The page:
If your sterling or silver-plated jewelry is getting tarnished, you might want to invest in some silver jewelry cleaner to make it look like new again. Cleaning silver jewelry is actually easier than you might imagine, but there are important things to know about the various methods you can use.
What Is Tarnish?
When you first bought or received that silver necklace or bracelet, the piece was probably very shiny. Over time, you may have notices the metal beginning to darken. This darkening process is called "tarnishing."
Tarnish happens as the silver reacts with the air around it. Gradually, the top layer of silver begins to oxidize and form a black or gray coating on the metal's surface. In many cases, this coating makes the piece seem less lustrous and beautiful than it once did, so you may want to remove it.
Choosing a Silver Jewelry Cleaner
There are actually several different ways to clean your silver jewelry pieces. Each method has its advantages and disadvantages, and it's important to understand these before picking one.
Before you choose a cleaning product or method, make sure you know as much as possible about your jewelry. Ask yourself the following questions:
- Is the piece an antique or an heirloom?
- Does this item have a lot of texture or engraving?
- How often do I wear this piece?
- Is this item sterling silver or silver-plated?
- Are there any gem stones in the silver jewelry?
Silver dips consist of chemicals that quickly remove the tarnish from your silver jewelry. The main advantage of dips is that they are very fast and easy. You can clean several silver pieces in a just a few minutes. However, there are some significant disadvantages to this method of cleaning silver jewelry:
- The chemicals in dips can take the coating off any artificial gems in the piece. They may also remove the polished surface from some gemstones, and they can ruin gems like pearl and opals.
- If you do not rinse the dipping chemical from the jewelry, it can continue to corrode the silver, resulting in damage to the piece. Always rinse jewelry thoroughly after dipping it.
- A dip works uniformly on a piece of jewelry. This means that it also removes the patina or aged texture that can show off engraving on the piece. For this reason, never use a dip on antique jewelry.
Silver Polishes and Wipes
Silver polish is the traditional method of cleaning silver jewelry. The idea of polishing your jewelry may call to mind hours spent polishing your grandmother's flatware or silver tea set. However, jewelry pieces are usually fairly small in size, so the time commitment isn't what you might expect. Many jewelry polishes also come in a convenient wipe style. You can use the jewelry wipe on your piece and then dispose of the mess.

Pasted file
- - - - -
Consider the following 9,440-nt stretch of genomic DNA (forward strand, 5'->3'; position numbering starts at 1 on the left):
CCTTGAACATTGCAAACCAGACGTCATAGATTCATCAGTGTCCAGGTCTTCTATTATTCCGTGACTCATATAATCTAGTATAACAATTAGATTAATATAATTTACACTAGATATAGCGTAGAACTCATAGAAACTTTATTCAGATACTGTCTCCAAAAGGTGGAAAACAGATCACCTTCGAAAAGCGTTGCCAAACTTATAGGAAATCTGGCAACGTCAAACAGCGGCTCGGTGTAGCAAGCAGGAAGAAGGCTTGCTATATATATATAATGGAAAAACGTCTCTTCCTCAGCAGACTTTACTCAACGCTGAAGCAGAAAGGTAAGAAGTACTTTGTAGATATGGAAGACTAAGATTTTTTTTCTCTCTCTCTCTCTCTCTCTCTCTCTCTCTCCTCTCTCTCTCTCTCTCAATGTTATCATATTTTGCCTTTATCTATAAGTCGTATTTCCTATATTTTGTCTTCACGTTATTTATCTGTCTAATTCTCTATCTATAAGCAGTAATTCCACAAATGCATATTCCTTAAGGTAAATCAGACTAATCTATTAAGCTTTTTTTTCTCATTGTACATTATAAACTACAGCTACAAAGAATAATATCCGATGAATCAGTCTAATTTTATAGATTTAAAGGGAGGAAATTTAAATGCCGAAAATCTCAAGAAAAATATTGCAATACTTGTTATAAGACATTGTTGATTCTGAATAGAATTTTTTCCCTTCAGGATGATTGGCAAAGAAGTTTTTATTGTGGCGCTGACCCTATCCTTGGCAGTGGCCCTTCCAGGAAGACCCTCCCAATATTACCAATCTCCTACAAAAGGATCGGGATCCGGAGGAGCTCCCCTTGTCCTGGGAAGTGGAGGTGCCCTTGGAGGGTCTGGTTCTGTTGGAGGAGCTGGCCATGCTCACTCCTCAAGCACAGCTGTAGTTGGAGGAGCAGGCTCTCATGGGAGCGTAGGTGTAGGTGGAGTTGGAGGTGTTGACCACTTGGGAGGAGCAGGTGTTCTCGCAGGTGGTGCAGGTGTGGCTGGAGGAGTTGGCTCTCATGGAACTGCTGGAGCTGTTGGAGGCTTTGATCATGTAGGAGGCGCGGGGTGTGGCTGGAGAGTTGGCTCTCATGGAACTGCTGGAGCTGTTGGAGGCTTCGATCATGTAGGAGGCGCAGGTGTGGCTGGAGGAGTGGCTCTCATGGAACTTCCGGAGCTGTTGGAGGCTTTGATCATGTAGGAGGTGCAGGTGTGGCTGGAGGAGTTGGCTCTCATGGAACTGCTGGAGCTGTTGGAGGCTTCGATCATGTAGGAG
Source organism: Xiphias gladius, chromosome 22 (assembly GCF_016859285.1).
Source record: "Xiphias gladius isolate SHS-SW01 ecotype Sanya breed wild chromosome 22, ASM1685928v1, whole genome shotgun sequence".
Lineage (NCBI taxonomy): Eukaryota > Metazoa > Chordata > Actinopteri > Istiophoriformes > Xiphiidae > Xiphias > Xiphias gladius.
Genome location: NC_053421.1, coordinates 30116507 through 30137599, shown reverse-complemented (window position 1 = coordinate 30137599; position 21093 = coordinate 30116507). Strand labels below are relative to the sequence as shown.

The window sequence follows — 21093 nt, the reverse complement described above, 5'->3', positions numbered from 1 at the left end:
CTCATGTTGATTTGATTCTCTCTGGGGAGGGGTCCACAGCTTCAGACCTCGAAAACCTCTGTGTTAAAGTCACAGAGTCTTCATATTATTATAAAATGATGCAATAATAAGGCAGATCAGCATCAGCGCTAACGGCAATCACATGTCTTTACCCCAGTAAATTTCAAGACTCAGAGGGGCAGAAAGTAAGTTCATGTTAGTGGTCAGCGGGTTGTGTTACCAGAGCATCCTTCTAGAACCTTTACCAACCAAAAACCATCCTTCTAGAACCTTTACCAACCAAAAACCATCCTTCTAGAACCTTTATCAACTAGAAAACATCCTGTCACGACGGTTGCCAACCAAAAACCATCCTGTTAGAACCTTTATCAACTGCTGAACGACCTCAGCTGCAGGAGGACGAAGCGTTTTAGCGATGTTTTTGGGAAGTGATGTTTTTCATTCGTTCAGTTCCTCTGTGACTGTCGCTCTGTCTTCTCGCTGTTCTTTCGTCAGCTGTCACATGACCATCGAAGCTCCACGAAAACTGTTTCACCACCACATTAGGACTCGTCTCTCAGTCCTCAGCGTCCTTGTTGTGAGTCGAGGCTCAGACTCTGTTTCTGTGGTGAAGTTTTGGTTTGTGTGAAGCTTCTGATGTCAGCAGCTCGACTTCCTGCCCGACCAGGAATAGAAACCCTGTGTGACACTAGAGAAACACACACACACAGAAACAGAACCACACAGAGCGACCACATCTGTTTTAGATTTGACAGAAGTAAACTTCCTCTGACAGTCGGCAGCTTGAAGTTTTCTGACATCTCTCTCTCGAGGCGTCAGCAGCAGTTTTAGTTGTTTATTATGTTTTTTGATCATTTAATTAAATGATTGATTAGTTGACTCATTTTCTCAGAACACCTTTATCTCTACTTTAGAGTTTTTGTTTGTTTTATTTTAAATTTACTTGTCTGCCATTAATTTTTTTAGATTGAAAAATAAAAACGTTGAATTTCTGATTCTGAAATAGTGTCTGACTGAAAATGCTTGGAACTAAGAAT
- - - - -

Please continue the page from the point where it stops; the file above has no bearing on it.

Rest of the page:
Keep the following in mind as you work:
- Just like silver dips, polish isn't good for gemstones. Avoid getting the paste or chemical on the stone if you possibly can. If you do expose a stone to the polish, rinse it off immediately.
- Polish may not be best for items with a great deal of detail work. If you aren't concerned with preserving the patina of the piece, you might consider using a dip.
- Disposable polishing cloths or wipes are a great way to keep your silver jewelry in good shape when you're traveling.
You'll find a variety of websites with instructions for making your own silver polish or dip. While this might save you a couple of dollars, it could harm you jewelry. High-end jewelry stores typically recommend that you do not use toothpaste, baking soda, and other home remedies to clean your jewelry.
On the other hand, these products may be more environmentally friendly than traditional silver polish or silver dips. If you have a piece that is not special to you or isn't particularly valuable, you might experiment with this method. To do so, use a small amount of baking soda and water or a little toothpaste, and rub gently in a circular motion. Rinse and dry the piece thoroughly after you're finished.
Ultrasonic jewelry cleaners use sound waves to agitate water and remove dirt from jewelry. These cleaners, which range in price from around $50 to over $200, are sometimes effective in cleaning silver jewelry. However, as with the other jewelry cleaning methods, they aren't appropriate for all pieces.
Keep these considerations in mind:
- Do not use an ultrasonic cleaner on a piece that has soft gemstones. Sensitive stones include emeralds, opals, turquoise, and pearls. Many other stones can also be damaged by these machines, so use extreme caution if your jewelry contains any gems.
- Ultrasonic cleaners can harm the patina on antique jewelry, so professional cleaning is usually recommended for these items.
- Never add bleach or any other cleaning agent to an ultrasonic cleaning machine.
Keeping Your Jewelry Clean
All silver jewelry cleaners pose some risk to your jewelry, so it's important to minimize the amount of polishing or cleaning you need to do. The following tips may help:
- Always dry your silver jewelry thoroughly to avoid tarnishing. Moisture can speed up the oxidation process.
- Consider investing in jewelry storage solutions that contain tarnish-resistant materials.
- Store silver jewelry separately to avoid interaction with other metals or materials.
- If you wear this piece frequently, chances are it will stay polished. The oils from you skin prevent the metal from tarnishing.